Tuesday, December 29, 2015

Starting Out

Backpacking gear is crazy expensive.

How to save when the budget is tight?

Make your list and see what you already have on hand.

Any clothes you are thinking of taking do this:
Don't even bother with cotton.

Wash your options and then lay them around the house or on a line to dry.  Anything not dry in 2 hours in the sun or overnight in the house, leave at home.  Anything that feels exceedingly heavy wet, leave at home. You will be hauling it around wet at some point.

You WILL break and lose things while backpacking.  Especially when you are first starting out and before you get your packing routine down, so I recommend everyone, including folks not on a tight budget, go the budget route to some extent. Losing a $12 headlamp isn't as bad a hit as the $60 one!

Bras and underwear are a big deal, if you wear them.  Some women forgo both while backpacking. I have the letter E in my bra size.  Bra non-optional!  Sports bras in full-figured sizes are around $50. So, off to Dollar General where they have very lightweight polyester sports bras for $7 that last through 6 months of steady use and dry in minutes and hold the girls steady enough to avoid discomfort. They DO get soaked through with sweat, so I carry a couple extra in case I need to change midday for personal comfort. Quick rinse, clip it to the pack, keep on walking.  Same with underwear, I get the seamless undies from DG and they also rinse and dry quickly.  If I am going to be gone a few days, I wear bamboo.  They are antimicrobial and fairly cheap if you get them online ahead of time.

Socks-wool.  Find them however you can and be SURE they fit well and are not baggy.  I buy boys socks, even with a size 7-8 foot, to ensure they are snug because a sock for size 7 to 9 is made to fit someone size 9. Keep your toenails short all the time but especially ahead of a backpacking trip.  It will save your socks and could save your toenails.  3 pairs.  One to wear, one to have clean and dry and one to be drying on your pack, I usually whack the used socks on a tree or rock a few times, turn it inside out and do the same, then let it air out really well.  If they are filthy, I will wash them out with some water and a couple drops of camp soap.  Otherwise, I good whack-n-air will have them back in hiking shape.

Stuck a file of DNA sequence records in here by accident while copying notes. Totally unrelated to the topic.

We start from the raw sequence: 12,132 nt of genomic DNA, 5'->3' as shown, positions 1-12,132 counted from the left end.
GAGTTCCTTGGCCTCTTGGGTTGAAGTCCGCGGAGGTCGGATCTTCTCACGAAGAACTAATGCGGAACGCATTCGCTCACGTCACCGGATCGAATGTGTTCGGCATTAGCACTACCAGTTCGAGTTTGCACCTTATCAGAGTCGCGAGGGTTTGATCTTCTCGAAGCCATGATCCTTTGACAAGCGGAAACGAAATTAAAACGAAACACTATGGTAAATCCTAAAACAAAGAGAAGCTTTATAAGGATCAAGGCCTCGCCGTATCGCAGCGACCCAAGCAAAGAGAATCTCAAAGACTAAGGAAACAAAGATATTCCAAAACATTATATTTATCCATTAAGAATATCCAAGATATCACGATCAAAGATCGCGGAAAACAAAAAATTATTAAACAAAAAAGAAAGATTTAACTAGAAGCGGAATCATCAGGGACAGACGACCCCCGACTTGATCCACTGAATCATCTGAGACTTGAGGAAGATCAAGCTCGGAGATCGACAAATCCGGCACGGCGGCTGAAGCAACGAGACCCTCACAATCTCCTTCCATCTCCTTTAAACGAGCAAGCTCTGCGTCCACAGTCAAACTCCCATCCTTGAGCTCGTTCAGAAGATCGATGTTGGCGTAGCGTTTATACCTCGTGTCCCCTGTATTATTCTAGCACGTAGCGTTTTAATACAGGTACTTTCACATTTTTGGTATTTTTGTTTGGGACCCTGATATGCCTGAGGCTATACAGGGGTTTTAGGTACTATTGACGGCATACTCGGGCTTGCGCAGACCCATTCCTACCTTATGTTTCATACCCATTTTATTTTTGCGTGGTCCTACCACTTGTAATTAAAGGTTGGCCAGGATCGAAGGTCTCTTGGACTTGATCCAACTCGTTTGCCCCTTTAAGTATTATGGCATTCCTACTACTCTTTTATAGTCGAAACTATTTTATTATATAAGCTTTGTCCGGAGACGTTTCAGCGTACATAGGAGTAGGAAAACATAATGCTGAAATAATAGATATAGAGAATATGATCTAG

Liner socks with toes work like magic to keep blisters from forming when you have overlapping toes. These are worth the expense, your feet will make or break your hike and the best socks you can afford are what you should go with.  Look for sales.  Inijini, Darn Tough, Thorlo and nearly any merino wool and merino wool and silk blends are good socks.  The wool socks in bundles from Sams Club or Costco will work for a whole hiking season.  They are the only socks I have walked holes in, though.

I also have a pair of fuzzy house socks for sleeping in.  Most people just use their clean pair to sleep in, but I like a loose cozy sock for sleep.  If you do, too, bring it.  It's your hike.  Most of your 'luxury' weight (optional things you decide are worth carrying) will probably be related to getting decent rest. It's more vital than decent food on the trail.

Good rain gear.  The basic rain set from Frogg Toggs is around $20 and is light, packs smallish and works.  It's also HOT to hike in and every time I have used mine, I end up with a sweat soaked shirt. So, I just use the pants and use a poncho to cover my upper half and pack.  Some ladies hike in a rain kilt or skirt.  I have yet to find one that keeps my lower legs dry and I really dislike a wet sock and shoe and mud splashes up on my lower legs-no fun!  If you are not hiking in heavy cover, an umbrella can be a good alternate piece of rain gear to combine with rain pants.  It will keep the sun off as well.